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B.L. Lam, S.L. Christ, D.J. Lee, D.D. Zheng, A.J. Caban; Examination of Associations Between Visual Impairment and Mortality Risk Using Structural Equation Modeling . Invest. Ophthalmol. Vis. Sci. 2006;47(13):3487.
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© ARVO (1962-2015); The Authors (2016-present)
Visual impairment (VI) is associated with increased risk of mortality in some studies; however potential mechanisms through which VI may impact mortality risk are poorly understood. The purpose of this study is to examine the association between VI and mortality using structural equation modeling (SEM).
The National Health Interview Survey (NHIS) is a multistage area probability cross–sectional survey of the US civilian non–institutionalized population. Selected families are interviewed using a primary household respondent with all adults at home participating in the interview. A randomly selected group of NHIS participants was administered a chronic conditions list that included questions about VI. Mortality linkage with over 96% of participants from the 1986–1994 NHIS was performed by the National Center for Health Statistics through 1997. Complete data were available on 116,796 adults 18 years of age and older. SEM modeling was completed with adjustment for the complex sample survey design using the M–Plus statistical package.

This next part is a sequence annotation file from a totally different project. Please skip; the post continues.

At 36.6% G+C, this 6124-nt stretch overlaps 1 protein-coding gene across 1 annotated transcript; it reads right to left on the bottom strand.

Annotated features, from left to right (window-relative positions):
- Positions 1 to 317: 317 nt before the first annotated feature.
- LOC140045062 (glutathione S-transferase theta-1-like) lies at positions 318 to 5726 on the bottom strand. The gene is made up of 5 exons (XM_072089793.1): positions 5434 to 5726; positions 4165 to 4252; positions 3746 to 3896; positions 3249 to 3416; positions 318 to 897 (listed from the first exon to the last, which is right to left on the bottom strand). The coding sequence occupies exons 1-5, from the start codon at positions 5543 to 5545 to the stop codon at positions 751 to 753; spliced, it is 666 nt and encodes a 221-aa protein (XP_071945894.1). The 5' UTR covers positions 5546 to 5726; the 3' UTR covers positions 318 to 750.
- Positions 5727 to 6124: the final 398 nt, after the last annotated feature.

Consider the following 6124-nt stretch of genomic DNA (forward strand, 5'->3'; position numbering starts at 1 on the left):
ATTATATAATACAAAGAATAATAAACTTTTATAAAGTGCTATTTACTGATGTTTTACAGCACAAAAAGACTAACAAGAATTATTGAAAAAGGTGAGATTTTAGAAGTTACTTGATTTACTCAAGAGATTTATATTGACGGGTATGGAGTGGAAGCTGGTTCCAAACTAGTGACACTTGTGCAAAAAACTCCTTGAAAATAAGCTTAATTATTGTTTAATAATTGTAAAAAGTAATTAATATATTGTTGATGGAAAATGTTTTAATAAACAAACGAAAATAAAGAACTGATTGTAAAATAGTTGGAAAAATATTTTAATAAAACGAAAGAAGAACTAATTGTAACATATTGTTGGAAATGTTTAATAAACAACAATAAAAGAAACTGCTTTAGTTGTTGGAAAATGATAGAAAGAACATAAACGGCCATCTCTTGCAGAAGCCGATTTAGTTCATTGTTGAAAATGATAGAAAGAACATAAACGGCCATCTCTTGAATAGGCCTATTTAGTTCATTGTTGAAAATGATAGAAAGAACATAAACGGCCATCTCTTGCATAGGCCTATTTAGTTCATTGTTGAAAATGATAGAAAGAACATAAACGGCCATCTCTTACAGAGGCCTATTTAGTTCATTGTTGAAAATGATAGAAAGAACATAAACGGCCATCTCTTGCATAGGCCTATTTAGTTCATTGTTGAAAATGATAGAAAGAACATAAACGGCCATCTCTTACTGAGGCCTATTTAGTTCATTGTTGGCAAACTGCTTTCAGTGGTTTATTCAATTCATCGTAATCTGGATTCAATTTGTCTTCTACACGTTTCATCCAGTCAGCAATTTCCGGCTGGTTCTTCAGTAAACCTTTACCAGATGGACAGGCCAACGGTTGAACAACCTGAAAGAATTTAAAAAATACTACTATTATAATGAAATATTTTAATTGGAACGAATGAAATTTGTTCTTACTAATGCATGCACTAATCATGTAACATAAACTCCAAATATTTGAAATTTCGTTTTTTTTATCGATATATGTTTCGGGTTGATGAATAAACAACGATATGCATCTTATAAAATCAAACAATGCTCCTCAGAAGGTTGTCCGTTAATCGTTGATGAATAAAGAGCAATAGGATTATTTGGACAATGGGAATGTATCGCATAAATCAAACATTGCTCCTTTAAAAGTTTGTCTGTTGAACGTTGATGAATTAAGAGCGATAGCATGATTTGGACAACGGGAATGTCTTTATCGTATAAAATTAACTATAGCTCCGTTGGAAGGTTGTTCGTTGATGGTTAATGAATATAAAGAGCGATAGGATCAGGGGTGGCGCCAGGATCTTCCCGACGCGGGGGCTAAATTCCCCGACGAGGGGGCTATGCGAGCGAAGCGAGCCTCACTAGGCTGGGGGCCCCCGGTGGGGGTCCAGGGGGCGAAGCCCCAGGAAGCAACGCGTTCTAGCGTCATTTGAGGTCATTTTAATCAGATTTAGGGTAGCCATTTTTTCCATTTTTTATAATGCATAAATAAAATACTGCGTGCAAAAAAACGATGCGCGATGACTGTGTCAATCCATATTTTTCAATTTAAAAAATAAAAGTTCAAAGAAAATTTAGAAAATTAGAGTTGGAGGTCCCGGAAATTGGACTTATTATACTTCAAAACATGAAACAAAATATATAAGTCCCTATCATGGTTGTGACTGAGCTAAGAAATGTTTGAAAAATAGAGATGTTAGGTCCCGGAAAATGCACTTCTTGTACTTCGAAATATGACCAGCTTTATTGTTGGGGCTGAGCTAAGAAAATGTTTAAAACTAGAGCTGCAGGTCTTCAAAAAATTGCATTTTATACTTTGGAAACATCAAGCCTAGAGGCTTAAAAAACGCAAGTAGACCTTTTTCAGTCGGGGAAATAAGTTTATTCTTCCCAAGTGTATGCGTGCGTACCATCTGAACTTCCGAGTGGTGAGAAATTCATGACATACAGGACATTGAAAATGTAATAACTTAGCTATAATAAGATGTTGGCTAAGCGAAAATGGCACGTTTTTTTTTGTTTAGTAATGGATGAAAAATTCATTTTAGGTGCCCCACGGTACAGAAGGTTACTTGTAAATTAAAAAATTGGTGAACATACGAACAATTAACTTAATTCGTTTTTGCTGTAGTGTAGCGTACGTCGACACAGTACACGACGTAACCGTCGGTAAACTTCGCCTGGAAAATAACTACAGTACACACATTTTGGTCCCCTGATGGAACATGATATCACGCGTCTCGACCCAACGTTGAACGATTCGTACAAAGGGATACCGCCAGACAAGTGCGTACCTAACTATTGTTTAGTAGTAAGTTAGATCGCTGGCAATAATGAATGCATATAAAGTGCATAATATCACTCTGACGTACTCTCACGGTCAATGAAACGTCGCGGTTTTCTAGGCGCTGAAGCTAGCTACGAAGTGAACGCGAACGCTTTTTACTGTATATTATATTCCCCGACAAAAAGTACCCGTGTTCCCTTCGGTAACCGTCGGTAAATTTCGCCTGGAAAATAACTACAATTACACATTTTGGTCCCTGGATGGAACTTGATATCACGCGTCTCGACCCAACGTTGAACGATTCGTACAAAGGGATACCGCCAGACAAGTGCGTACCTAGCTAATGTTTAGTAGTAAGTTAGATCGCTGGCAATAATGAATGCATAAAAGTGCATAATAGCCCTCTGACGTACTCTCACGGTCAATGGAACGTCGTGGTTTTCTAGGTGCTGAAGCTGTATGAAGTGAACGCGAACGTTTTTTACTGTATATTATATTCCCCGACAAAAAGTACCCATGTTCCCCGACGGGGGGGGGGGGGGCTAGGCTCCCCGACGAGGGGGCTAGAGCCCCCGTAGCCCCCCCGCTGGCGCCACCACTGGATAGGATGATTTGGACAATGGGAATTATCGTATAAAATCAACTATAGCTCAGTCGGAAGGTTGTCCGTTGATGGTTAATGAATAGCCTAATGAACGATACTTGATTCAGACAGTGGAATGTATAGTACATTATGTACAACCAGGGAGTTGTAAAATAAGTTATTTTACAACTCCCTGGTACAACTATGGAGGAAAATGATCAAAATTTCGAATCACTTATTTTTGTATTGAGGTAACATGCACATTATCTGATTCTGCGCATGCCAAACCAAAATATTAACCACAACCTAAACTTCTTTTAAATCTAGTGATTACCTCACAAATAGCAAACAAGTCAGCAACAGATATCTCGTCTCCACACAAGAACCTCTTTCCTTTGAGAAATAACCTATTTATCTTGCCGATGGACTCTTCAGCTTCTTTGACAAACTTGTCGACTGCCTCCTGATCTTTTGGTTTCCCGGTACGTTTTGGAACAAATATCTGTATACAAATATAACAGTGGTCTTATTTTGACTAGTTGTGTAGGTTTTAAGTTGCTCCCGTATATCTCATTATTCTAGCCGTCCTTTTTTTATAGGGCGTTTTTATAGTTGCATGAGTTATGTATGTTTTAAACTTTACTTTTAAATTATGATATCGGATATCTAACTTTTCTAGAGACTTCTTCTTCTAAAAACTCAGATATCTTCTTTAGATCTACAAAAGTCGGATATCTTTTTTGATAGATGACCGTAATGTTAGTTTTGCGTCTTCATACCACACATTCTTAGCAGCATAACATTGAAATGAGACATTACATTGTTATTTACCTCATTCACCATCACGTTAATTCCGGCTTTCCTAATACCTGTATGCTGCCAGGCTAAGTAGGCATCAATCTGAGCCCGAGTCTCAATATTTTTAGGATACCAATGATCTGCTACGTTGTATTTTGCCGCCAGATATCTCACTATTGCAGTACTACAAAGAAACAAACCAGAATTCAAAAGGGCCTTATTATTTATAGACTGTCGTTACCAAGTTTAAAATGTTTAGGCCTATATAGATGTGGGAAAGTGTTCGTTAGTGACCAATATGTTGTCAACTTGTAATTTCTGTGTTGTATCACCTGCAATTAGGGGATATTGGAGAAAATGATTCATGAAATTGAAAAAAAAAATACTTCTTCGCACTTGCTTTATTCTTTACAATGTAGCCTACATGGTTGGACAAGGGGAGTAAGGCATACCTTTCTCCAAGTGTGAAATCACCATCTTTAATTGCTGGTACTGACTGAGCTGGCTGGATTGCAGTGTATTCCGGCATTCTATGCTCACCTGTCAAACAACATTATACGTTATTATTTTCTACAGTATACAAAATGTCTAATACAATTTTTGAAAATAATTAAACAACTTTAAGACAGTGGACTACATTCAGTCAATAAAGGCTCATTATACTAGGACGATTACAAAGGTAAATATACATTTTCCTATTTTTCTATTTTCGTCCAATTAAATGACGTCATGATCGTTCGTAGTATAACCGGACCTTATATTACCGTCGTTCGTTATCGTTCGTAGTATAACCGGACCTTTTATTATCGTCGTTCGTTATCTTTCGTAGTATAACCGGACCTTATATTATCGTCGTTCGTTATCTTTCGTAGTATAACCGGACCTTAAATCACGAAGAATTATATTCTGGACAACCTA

Mortality linkage identified 8,949 deaths; the average follow–up was 7.0 years. After controlling for age, gender, self–rated health, and eye disease modeled as a latent variable, some VI and severe bilateral VI were significantly associated with risk of mortality (Hazard Ratios, HR= 1.44, 95% CI: [1.08–1.92]; 3.03, [1.48–6.20], respectively). There was also evidence that VI influenced mortality indirectly via its association with self–rated health.
SEM is a powerful and flexible analytic tool for examining the indirect and direct effects of VI on survival. Additional research applying this analytic tool to more complex models including other important risk factors such as smoking and intervening variables such as functional health status is needed to better understand the role that VI plays in mortality risk.
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